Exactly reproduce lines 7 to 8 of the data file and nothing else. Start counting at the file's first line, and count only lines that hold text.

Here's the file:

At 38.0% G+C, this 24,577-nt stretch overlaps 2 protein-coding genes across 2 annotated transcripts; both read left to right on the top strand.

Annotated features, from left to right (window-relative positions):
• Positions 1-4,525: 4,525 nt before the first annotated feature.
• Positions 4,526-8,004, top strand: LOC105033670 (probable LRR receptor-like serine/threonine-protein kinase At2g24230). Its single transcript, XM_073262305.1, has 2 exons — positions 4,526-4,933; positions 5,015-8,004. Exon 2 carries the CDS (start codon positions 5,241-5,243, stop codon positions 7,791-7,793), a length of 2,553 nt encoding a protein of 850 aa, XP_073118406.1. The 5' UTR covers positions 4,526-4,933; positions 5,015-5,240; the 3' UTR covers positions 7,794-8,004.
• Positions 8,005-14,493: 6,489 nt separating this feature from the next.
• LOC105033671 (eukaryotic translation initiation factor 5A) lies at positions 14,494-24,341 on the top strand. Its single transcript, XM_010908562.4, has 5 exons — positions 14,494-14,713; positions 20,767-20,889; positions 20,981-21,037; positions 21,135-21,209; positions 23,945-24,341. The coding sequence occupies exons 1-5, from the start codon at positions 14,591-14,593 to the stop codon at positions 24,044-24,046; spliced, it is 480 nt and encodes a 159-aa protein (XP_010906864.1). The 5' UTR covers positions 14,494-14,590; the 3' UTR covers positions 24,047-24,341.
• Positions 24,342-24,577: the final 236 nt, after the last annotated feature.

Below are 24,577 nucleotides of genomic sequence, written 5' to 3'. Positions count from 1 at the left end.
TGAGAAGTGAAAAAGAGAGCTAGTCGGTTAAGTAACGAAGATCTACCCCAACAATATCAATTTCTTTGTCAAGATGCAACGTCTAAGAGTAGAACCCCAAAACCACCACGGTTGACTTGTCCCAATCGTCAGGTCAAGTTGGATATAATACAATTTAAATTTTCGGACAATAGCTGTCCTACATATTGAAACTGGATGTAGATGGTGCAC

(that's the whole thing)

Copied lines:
• Positions 24,342-24,577: the final 236 nt, after the last annotated feature.

Below are 24,577 nucleotides of genomic sequence, written 5' to 3'. Positions count from 1 at the left end.